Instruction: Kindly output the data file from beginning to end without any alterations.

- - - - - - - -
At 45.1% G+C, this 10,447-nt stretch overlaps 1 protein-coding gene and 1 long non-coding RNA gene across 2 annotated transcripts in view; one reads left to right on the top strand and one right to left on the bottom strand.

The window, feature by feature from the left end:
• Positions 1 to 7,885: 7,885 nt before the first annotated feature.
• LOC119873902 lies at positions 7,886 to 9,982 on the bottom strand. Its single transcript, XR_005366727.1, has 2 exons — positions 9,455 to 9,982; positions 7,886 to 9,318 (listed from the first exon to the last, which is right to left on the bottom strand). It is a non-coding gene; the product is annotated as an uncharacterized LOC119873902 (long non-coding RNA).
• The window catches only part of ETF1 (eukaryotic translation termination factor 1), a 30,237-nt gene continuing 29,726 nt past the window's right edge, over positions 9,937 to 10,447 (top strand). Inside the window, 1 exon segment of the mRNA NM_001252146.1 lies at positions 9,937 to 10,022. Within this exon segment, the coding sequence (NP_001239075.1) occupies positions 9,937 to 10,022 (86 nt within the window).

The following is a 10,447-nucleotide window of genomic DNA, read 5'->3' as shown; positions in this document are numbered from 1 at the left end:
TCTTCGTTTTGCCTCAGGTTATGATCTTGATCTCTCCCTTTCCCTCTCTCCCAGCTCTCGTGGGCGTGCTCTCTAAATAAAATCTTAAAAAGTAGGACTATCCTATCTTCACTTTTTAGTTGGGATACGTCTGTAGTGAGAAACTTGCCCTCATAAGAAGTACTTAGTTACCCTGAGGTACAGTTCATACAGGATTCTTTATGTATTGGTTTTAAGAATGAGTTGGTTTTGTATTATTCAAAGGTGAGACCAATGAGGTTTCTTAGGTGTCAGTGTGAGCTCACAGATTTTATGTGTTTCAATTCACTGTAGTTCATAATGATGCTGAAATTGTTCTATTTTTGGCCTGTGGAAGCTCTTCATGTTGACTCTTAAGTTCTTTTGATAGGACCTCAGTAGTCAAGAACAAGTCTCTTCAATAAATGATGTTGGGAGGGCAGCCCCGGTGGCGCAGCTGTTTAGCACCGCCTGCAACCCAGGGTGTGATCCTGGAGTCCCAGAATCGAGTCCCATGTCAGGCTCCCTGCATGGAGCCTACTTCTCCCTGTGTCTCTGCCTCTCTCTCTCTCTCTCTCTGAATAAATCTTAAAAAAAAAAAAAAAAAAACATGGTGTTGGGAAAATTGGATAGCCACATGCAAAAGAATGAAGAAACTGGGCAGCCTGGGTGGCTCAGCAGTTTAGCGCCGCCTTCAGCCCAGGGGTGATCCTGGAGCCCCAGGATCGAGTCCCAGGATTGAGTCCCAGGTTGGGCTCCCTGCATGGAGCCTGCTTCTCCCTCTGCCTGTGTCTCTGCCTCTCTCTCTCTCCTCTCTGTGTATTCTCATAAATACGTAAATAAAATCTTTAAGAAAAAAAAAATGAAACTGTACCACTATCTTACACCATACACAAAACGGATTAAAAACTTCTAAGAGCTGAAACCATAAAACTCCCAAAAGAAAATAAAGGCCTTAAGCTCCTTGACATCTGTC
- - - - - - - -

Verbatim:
At 45.1% G+C, this 10,447-nt stretch overlaps 1 protein-coding gene and 1 long non-coding RNA gene across 2 annotated transcripts in view; one reads left to right on the top strand and one right to left on the bottom strand.

The window, feature by feature from the left end:
• Positions 1 to 7,885: 7,885 nt before the first annotated feature.
• LOC119873902 lies at positions 7,886 to 9,982 on the bottom strand. Its single transcript, XR_005366727.1, has 2 exons — positions 9,455 to 9,982; positions 7,886 to 9,318 (listed from the first exon to the last, which is right to left on the bottom strand). It is a non-coding gene; the product is annotated as an uncharacterized LOC119873902 (long non-coding RNA).
• The window catches only part of ETF1 (eukaryotic translation termination factor 1), a 30,237-nt gene continuing 29,726 nt past the window's right edge, over positions 9,937 to 10,447 (top strand). Inside the window, 1 exon segment of the mRNA NM_001252146.1 lies at positions 9,937 to 10,022. Within this exon segment, the coding sequence (NP_001239075.1) occupies positions 9,937 to 10,022 (86 nt within the window).

The following is a 10,447-nucleotide window of genomic DNA, read 5'->3' as shown; positions in this document are numbered from 1 at the left end:
TCTTCGTTTTGCCTCAGGTTATGATCTTGATCTCTCCCTTTCCCTCTCTCCCAGCTCTCGTGGGCGTGCTCTCTAAATAAAATCTTAAAAAGTAGGACTATCCTATCTTCACTTTTTAGTTGGGATACGTCTGTAGTGAGAAACTTGCCCTCATAAGAAGTACTTAGTTACCCTGAGGTACAGTTCATACAGGATTCTTTATGTATTGGTTTTAAGAATGAGTTGGTTTTGTATTATTCAAAGGTGAGACCAATGAGGTTTCTTAGGTGTCAGTGTGAGCTCACAGATTTTATGTGTTTCAATTCACTGTAGTTCATAATGATGCTGAAATTGTTCTATTTTTGGCCTGTGGAAGCTCTTCATGTTGACTCTTAAGTTCTTTTGATAGGACCTCAGTAGTCAAGAACAAGTCTCTTCAATAAATGATGTTGGGAGGGCAGCCCCGGTGGCGCAGCTGTTTAGCACCGCCTGCAACCCAGGGTGTGATCCTGGAGTCCCAGAATCGAGTCCCATGTCAGGCTCCCTGCATGGAGCCTACTTCTCCCTGTGTCTCTGCCTCTCTCTCTCTCTCTCTCTGAATAAATCTTAAAAAAAAAAAAAAAAAAACATGGTGTTGGGAAAATTGGATAGCCACATGCAAAAGAATGAAGAAACTGGGCAGCCTGGGTGGCTCAGCAGTTTAGCGCCGCCTTCAGCCCAGGGGTGATCCTGGAGCCCCAGGATCGAGTCCCAGGATTGAGTCCCAGGTTGGGCTCCCTGCATGGAGCCTGCTTCTCCCTCTGCCTGTGTCTCTGCCTCTCTCTCTCTCCTCTCTGTGTATTCTCATAAATACGTAAATAAAATCTTTAAGAAAAAAAAAATGAAACTGTACCACTATCTTACACCATACACAAAACGGATTAAAAACTTCTAAGAGCTGAAACCATAAAACTCCCAAAAGAAAATAAAGGCCTTAAGCTCCTTGACATCTGTC